Class Architecture That Builds CryptoCollaboration

I went through a class architecture / code review of CryptoCollaboration this afternoon. Taking some feedback from Andy (his site is located here), I have been able to build and deploy a SharePoint list definition with the relevant event handlers that upon upload, will encrypt a document. There is also the option within a pre-exisiting document library to enable the cryptographic feature of CryptoCollaboration, in order to encrypt document on a point-to-point basis.
There are several classes that build the CryptoCollaboration solution. In order to handle the events that happen with the cryptographic events in SharePoint, there is a class builds up an encryption factory inheriting from the System.EventArgs base class. This is an important class to CryptoCollaboration because inheriting from System.EventArgs is because it allows the creation of generic handling, and is a convenient option to use for future expansion of further events (such as string encryption with lists). The ExtendInfo property that returns an object also allows for a certain level of customization, which is important for my current circumstances. Of course, the status of the encryption calls into this class in order to gather the status of the encryption process by use of a delegate.

In order to handle exceptions that occur within CryptoCollabortion, there are several class that inherit from the ApplicationException base class. Such as exceptions as invalid file input / out and password length follow this convention. The reasons why I love to handle exceptions this way is explained in this post.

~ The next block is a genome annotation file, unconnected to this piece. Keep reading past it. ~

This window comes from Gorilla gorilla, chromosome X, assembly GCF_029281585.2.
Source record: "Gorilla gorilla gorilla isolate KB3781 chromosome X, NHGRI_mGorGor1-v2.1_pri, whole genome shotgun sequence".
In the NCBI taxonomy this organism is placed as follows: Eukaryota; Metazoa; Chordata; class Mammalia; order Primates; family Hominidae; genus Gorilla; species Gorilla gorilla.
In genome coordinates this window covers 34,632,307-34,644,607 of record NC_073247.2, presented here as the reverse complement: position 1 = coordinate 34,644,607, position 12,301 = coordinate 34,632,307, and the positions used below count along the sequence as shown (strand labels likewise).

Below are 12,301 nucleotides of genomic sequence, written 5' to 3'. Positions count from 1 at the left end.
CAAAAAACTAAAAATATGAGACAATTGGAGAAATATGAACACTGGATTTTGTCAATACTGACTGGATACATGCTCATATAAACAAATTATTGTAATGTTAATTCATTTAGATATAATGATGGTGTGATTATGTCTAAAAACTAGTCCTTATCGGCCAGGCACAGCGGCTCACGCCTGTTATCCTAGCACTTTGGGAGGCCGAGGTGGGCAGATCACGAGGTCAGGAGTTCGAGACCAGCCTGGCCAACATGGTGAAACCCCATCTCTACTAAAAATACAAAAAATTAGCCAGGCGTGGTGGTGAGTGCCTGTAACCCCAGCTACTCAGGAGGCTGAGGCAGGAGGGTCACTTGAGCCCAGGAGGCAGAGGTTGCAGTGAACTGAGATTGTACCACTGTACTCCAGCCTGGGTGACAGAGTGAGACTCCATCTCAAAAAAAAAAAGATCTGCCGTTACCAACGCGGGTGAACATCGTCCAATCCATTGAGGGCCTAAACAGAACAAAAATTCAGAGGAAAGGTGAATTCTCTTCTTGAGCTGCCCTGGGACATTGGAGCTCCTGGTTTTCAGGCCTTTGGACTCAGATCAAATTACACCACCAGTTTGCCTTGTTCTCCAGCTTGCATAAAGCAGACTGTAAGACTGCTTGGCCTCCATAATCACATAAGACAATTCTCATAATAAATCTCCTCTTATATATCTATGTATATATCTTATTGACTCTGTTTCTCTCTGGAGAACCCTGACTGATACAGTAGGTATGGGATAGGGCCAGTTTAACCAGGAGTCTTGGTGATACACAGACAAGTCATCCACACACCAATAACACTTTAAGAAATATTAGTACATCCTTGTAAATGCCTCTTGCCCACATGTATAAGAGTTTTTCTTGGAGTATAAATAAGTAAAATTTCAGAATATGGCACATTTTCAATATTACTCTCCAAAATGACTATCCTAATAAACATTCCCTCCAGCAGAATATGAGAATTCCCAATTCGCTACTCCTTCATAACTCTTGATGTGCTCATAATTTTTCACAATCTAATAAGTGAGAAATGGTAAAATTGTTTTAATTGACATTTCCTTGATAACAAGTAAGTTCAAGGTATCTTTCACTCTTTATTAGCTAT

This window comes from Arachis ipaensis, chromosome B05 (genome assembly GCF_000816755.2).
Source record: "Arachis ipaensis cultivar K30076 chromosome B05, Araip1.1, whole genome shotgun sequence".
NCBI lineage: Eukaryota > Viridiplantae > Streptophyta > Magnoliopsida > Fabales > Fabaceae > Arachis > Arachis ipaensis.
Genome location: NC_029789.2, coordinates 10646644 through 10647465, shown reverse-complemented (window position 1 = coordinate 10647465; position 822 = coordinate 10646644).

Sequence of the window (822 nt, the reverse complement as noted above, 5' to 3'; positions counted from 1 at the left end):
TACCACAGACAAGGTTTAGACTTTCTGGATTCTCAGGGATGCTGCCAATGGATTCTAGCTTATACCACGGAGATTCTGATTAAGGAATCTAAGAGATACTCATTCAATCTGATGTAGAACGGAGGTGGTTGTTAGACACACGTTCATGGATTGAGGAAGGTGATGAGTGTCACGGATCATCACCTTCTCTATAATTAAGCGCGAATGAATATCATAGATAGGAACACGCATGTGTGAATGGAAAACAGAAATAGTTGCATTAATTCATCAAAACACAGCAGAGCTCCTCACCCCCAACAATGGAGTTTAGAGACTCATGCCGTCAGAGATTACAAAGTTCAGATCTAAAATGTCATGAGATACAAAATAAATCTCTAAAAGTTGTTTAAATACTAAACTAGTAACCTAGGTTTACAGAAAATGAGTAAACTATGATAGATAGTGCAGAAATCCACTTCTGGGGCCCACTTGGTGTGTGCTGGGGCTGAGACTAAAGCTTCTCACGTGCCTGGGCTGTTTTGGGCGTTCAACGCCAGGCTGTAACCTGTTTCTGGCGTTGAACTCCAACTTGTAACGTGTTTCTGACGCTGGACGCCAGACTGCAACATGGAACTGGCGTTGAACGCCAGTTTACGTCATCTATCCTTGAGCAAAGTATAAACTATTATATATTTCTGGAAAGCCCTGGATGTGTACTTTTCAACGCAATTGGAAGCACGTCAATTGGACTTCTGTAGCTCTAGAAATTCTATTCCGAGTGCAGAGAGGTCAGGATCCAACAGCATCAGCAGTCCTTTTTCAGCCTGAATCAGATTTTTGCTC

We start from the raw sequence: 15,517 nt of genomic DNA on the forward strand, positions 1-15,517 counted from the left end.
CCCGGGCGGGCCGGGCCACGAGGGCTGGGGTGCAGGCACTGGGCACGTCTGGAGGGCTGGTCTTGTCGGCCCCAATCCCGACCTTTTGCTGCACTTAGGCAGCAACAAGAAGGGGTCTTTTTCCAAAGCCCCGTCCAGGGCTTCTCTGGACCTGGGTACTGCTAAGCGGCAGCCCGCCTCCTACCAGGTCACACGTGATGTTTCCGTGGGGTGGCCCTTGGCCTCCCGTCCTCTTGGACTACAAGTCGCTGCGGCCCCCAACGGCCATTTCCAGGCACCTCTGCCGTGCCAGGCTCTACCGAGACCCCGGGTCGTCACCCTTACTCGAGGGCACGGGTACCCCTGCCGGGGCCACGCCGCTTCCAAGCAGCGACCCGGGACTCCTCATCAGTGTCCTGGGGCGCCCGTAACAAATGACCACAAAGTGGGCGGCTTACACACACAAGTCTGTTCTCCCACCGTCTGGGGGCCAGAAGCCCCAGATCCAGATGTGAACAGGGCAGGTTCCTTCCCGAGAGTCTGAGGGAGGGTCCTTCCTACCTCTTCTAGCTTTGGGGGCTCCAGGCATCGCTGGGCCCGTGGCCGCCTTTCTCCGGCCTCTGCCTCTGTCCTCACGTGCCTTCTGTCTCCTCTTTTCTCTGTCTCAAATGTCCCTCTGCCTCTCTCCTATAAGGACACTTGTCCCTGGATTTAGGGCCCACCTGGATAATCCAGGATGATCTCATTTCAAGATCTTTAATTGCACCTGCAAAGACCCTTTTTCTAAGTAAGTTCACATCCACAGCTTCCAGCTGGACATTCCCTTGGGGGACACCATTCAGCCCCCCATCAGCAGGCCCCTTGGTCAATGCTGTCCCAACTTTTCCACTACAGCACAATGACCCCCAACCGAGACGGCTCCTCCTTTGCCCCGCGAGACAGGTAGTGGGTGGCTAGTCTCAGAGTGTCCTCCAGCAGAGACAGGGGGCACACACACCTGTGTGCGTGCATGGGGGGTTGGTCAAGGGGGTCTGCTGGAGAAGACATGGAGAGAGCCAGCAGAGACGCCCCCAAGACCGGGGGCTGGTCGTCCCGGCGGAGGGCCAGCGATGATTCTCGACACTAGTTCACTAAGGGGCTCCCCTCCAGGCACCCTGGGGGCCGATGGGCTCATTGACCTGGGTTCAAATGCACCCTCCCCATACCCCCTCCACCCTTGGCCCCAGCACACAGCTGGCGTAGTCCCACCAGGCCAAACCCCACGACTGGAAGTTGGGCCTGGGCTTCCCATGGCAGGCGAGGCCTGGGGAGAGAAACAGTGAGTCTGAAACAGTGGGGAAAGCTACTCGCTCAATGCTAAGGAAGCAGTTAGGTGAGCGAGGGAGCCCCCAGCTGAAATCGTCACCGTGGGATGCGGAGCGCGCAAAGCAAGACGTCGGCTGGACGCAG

The main encryption processing is handled with the CryptoCollaboration main component class. The main component class is the real worker bee of the entire encryption process sinking that happens through the entire process. This class contains the Encrypt() and Decrypt() methods, as well as intializing the relevant encryption algorithms out of the System.Security.Cryptography namespace. Out of the same namespace, within the same class, the relevant hashing functionality is called. All of the relevant property validation is also handled within this class.

All of this is pretty high level, and the entire solution is constantly being developed against. I am sure some of it will change when it is actually released, and since it will be open-source, will make a lot more sense when it is released.

I am making good progress on it (the CAPTCHA Field Control is taking some of my time) and it should be out relatively soon.